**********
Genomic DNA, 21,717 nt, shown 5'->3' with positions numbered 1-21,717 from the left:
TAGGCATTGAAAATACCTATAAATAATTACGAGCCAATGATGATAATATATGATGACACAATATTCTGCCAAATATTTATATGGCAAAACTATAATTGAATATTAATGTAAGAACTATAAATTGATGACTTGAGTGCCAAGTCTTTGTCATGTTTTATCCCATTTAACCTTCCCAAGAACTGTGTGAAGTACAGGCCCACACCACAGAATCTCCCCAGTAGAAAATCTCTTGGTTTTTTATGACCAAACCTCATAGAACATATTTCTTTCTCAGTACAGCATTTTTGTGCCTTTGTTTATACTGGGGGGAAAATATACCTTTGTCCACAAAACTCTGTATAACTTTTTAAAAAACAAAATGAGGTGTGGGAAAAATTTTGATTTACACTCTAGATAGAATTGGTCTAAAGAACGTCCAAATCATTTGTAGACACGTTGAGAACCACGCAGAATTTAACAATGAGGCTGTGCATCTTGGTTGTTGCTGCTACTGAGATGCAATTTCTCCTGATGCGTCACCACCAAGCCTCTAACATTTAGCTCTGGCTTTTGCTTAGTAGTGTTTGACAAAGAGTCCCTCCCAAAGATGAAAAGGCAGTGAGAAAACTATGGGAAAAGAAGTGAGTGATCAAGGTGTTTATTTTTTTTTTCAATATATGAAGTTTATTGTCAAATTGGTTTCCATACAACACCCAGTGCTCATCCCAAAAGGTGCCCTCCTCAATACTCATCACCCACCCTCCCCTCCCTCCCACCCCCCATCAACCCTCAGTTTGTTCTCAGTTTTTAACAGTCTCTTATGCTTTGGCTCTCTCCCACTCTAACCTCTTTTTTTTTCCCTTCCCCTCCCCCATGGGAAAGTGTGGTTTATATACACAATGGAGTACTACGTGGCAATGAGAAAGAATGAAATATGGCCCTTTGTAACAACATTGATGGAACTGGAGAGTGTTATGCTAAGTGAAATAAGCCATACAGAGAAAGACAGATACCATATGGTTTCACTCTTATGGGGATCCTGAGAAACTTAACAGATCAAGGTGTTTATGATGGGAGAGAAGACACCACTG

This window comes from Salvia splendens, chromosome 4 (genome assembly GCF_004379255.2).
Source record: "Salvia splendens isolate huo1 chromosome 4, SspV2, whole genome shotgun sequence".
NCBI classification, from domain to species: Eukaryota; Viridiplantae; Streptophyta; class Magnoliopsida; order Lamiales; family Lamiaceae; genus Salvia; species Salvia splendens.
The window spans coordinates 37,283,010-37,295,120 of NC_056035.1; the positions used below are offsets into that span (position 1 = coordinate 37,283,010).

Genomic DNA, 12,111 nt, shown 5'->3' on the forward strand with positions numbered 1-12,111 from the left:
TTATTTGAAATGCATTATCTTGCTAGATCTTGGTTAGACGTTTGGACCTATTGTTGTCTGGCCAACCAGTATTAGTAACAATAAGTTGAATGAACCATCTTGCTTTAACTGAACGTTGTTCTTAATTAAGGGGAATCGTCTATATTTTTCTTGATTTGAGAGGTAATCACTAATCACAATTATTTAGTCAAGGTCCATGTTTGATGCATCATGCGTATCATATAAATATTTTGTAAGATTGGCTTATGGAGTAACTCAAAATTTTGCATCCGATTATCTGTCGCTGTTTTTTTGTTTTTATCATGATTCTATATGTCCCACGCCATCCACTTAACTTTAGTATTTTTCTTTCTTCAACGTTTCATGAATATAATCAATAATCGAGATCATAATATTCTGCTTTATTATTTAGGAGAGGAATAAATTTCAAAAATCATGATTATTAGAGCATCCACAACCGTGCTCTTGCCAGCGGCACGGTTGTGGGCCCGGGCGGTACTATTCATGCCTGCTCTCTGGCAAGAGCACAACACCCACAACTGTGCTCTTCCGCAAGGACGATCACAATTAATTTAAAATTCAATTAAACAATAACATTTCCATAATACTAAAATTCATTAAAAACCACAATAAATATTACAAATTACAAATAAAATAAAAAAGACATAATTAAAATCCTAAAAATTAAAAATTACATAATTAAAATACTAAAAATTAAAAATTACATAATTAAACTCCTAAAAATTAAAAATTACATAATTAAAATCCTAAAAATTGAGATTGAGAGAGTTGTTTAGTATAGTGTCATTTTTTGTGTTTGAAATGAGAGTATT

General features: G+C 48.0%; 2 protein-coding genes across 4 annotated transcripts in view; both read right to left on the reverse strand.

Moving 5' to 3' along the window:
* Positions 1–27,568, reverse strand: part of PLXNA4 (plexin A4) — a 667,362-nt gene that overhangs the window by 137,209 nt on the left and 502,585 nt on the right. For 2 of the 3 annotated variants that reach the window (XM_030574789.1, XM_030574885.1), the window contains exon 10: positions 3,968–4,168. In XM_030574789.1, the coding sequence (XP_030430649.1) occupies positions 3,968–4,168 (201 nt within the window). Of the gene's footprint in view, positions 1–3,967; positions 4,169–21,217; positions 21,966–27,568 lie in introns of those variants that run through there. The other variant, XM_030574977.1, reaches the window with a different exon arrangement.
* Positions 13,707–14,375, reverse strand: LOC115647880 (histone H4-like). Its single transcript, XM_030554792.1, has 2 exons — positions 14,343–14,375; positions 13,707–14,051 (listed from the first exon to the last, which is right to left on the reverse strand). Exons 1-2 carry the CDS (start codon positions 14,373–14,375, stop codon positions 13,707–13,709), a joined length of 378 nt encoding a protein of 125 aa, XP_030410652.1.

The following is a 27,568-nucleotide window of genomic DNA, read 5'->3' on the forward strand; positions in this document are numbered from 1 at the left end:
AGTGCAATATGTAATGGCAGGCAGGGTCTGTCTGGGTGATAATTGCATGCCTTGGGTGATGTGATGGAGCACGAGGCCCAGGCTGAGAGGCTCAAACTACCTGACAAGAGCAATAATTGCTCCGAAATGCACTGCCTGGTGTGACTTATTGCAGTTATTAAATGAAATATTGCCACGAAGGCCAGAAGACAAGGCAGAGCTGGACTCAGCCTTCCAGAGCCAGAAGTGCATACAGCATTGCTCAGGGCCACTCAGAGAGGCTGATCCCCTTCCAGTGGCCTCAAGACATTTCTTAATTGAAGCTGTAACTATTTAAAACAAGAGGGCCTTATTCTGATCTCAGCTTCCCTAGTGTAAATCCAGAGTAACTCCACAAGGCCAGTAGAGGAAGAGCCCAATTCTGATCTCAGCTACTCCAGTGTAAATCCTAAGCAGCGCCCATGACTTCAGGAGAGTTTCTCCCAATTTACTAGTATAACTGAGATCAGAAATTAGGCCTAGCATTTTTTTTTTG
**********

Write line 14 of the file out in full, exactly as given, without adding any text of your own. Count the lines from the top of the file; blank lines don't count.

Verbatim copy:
AGTGCAATATGTAATGGCAGGCAGGGTCTGTCTGGGTGATAATTGCATGCCTTGGGTGATGTGATGGAGCACGAGGCCCAGGCTGAGAGGCTCAAACTACCTGACAAGAGCAATAATTGCTCCGAAATGCACTGCCTGGTGTGACTTATTGCAGTTATTAAATGAAATATTGCCACGAAGGCCAGAAGACAAGGCAGAGCTGGACTCAGCCTTCCAGAGCCAGAAGTGCATACAGCATTGCTCAGGGCCACTCAGAGAGGCTGATCCCCTTCCAGTGGCCTCAAGACATTTCTTAATTGAAGCTGTAACTATTTAAAACAAGAGGGCCTTATTCTGATCTCAGCTTCCCTAGTGTAAATCCAGAGTAACTCCACAAGGCCAGTAGAGGAAGAGCCCAATTCTGATCTCAGCTACTCCAGTGTAAATCCTAAGCAGCGCCCATGACTTCAGGAGAGTTTCTCCCAATTTACTAGTATAACTGAGATCAGAAATTAGGCCTAGCATTTTTTTTTTG